It started as a US investment bank problem has slowly spread to the entire financial sector across the world. And now it is engulfing entire economies. There is a consensus that the world is rushing headlong into a prolonged recession. Columnists remind us of Great Depression, when US real economic output fell by a third between 1929 and 1933, unemployment rose from 3 to 25% and stock markets took 25 years to regain their peak.
There is a danger of governments tightening public spending or raising tariff barriers, thereby risking a deep recession. The 27 European countries that have free movement of capital, labor and products, are ringing with dissonance, and there may be some breakaways from the 15 that share a common currency. But the concerted response of leading countries suggests that they will not indulge in ruinous policies. Nevertheless, a global recession seems inevitable. The new President Elect is talking of rebuilding roads and bridges and giving tax rebates of $3,000 for every job created. China, which is expecting annual growth to slow down has proposed a fiscal stimulus package, including export rebates on 3,000 items.
China is much more dependent on exports than India. But India is globally entangled much more now than it ever was. We have liberalized financial flows in and out of the country, reduced tariff barriers and a quarter of our economy is dependent on trade. Our exports at 13.5% of gross domestic products are 50% higher than in 1991. India is no longer a closed economy and cannot insulate itself from a global recession.
The policy responses suggest that Indian government is leading the economy by looking at the rear-view mirror. Economic figures of the recent past are certainly better than those of countries already suffering. But the government seems to believe that Indian financial sector is de-linked from real economy and that Indian economy is de-coupled from the rest of the world. It doesn’t seem to notice what businesses in India already see-signs of a creeping slowdown. Because of recent inflation, tight money, high interest rates and now the wealth effect of lower stock prices and property values, demand is falling. Monetary initiatives have been tardy and timid so far. More aggressive monetary policies are inevitable, but by themselves will not avoid a painful slowdown.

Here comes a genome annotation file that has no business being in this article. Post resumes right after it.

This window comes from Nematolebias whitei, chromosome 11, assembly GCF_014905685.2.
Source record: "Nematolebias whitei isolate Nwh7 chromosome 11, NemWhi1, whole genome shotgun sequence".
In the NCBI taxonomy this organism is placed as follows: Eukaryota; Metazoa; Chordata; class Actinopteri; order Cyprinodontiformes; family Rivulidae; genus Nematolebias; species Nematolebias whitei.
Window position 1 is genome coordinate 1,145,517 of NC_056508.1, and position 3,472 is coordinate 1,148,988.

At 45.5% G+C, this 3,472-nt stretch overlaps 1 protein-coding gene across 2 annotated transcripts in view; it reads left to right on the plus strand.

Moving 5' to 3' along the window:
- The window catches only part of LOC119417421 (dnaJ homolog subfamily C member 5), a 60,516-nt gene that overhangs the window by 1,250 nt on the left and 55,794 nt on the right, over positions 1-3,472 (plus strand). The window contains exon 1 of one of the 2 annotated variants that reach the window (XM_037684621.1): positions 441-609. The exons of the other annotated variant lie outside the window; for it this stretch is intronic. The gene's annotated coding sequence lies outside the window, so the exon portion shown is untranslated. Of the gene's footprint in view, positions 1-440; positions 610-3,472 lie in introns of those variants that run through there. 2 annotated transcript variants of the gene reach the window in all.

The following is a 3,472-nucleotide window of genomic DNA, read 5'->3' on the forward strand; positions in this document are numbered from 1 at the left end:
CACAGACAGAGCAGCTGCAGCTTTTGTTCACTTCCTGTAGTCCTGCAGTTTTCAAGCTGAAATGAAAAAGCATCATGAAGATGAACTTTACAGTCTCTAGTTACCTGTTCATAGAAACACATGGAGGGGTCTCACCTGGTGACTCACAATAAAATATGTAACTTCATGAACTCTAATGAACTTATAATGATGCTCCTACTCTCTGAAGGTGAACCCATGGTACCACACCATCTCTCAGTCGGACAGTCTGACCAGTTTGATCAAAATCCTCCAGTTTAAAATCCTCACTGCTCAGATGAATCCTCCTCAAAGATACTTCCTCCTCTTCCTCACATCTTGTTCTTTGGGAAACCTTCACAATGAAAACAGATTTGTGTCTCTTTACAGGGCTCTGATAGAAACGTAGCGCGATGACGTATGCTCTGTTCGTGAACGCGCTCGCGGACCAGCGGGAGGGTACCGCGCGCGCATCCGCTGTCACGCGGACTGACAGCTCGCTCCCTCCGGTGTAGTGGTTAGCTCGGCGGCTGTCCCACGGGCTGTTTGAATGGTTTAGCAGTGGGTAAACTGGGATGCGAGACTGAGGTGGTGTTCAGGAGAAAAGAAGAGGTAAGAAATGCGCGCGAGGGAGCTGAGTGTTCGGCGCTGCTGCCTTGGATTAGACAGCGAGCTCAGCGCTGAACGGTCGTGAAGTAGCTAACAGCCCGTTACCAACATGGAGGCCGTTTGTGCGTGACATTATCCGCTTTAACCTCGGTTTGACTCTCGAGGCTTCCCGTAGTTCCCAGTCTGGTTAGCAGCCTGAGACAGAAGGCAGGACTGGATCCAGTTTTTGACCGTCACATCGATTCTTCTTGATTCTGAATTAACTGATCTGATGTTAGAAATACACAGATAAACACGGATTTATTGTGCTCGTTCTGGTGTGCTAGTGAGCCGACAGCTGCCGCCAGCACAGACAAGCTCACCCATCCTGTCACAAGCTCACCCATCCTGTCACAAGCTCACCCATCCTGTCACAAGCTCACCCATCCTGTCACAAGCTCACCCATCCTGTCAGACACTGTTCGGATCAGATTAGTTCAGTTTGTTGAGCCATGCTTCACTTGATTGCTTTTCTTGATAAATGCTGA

What we need now is a coordinate fiscal stimulus. But investment-led expenditure takes a long time to plan properly, implement effectively and operate efficiently. At a time of a looming global recession there is a need for something that will immediately help rejuvenate the economy, create employment for our idle resources and protect us from global economic illness. India’s one billion consumers constituting in numbers the second largest market in the world can be a direct support for Indian Markets particularly FMCG. A consumption led stimulus through a measure simple to implement and quick in result is the need of the hour.
The government must immediately bring down incidence of excise duties-for all products except for the biggest contributors such as oil and tobacco-by about 20%. For instance, the 24% slab going down to 20% and so on. This move can be done by a simple executive action and implemented quickly. It is non-partisan, will have the support of the left and bring electoral benefits for the incumbents. Such a move would benefit the one billion consumers, over 90% of whom have not just unsatisfied wants but also unfulfilled needs. Sufficient idle production capacity and competition exist in the economy to ensure that the excise reductions will in large measures be passed on to the consumers. Proven price-elasticity of demand will encourage consumption and re-energize demand.
The move will reduce the pipeline inventories, get factories to hum again and lead to rehiring and employment creation. As the experience of the automobile industry shows, volumes will increase as happened after the excise reductions in the 2008 budget. It will improve corporate financial performance and therefore income tax collection while reducing the incidence of the regressive excise tax which, when coupled with the states’ sales taxes and other local taxes, imposes an unaffordable burden on the poorest consumers. It will also improve the capital markets and facilitate fund raising from the market for investment proposals.